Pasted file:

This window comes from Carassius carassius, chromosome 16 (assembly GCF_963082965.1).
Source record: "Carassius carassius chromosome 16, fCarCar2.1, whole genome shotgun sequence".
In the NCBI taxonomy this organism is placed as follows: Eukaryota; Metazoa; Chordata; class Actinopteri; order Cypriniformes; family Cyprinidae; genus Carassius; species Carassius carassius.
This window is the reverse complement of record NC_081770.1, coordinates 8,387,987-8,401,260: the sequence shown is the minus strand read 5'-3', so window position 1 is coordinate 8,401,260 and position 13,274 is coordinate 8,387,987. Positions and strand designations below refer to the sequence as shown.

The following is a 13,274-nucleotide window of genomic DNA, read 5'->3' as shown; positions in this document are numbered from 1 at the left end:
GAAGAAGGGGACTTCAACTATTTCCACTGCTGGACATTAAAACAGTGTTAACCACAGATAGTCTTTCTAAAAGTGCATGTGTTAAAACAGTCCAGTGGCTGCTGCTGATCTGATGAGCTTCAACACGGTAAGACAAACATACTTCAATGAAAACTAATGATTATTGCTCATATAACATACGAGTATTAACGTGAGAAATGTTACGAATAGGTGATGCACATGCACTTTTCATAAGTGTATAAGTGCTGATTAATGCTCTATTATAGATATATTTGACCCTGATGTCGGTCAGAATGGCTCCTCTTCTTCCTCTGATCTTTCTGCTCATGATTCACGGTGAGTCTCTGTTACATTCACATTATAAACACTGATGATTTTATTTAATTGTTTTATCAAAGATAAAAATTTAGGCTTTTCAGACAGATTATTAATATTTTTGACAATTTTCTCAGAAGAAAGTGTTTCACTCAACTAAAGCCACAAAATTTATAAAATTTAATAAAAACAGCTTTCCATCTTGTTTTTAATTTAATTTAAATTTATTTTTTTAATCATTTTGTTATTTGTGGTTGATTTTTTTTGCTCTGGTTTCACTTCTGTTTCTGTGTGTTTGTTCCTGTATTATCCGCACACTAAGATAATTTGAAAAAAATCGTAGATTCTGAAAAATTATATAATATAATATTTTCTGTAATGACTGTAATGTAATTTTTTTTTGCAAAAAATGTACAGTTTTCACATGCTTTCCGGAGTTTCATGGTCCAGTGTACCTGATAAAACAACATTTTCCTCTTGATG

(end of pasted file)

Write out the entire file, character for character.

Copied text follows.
This window comes from Carassius carassius, chromosome 16 (assembly GCF_963082965.1).
Source record: "Carassius carassius chromosome 16, fCarCar2.1, whole genome shotgun sequence".
In the NCBI taxonomy this organism is placed as follows: Eukaryota; Metazoa; Chordata; class Actinopteri; order Cypriniformes; family Cyprinidae; genus Carassius; species Carassius carassius.
This window is the reverse complement of record NC_081770.1, coordinates 8,387,987-8,401,260: the sequence shown is the minus strand read 5'-3', so window position 1 is coordinate 8,401,260 and position 13,274 is coordinate 8,387,987. Positions and strand designations below refer to the sequence as shown.

The following is a 13,274-nucleotide window of genomic DNA, read 5'->3' as shown; positions in this document are numbered from 1 at the left end:
GAAGAAGGGGACTTCAACTATTTCCACTGCTGGACATTAAAACAGTGTTAACCACAGATAGTCTTTCTAAAAGTGCATGTGTTAAAACAGTCCAGTGGCTGCTGCTGATCTGATGAGCTTCAACACGGTAAGACAAACATACTTCAATGAAAACTAATGATTATTGCTCATATAACATACGAGTATTAACGTGAGAAATGTTACGAATAGGTGATGCACATGCACTTTTCATAAGTGTATAAGTGCTGATTAATGCTCTATTATAGATATATTTGACCCTGATGTCGGTCAGAATGGCTCCTCTTCTTCCTCTGATCTTTCTGCTCATGATTCACGGTGAGTCTCTGTTACATTCACATTATAAACACTGATGATTTTATTTAATTGTTTTATCAAAGATAAAAATTTAGGCTTTTCAGACAGATTATTAATATTTTTGACAATTTTCTCAGAAGAAAGTGTTTCACTCAACTAAAGCCACAAAATTTATAAAATTTAATAAAAACAGCTTTCCATCTTGTTTTTAATTTAATTTAAATTTATTTTTTTAATCATTTTGTTATTTGTGGTTGATTTTTTTTGCTCTGGTTTCACTTCTGTTTCTGTGTGTTTGTTCCTGTATTATCCGCACACTAAGATAATTTGAAAAAAATCGTAGATTCTGAAAAATTATATAATATAATATTTTCTGTAATGACTGTAATGTAATTTTTTTTTGCAAAAAATGTACAGTTTTCACATGCTTTCCGGAGTTTCATGGTCCAGTGTACCTGATAAAACAACATTTTCCTCTTGATG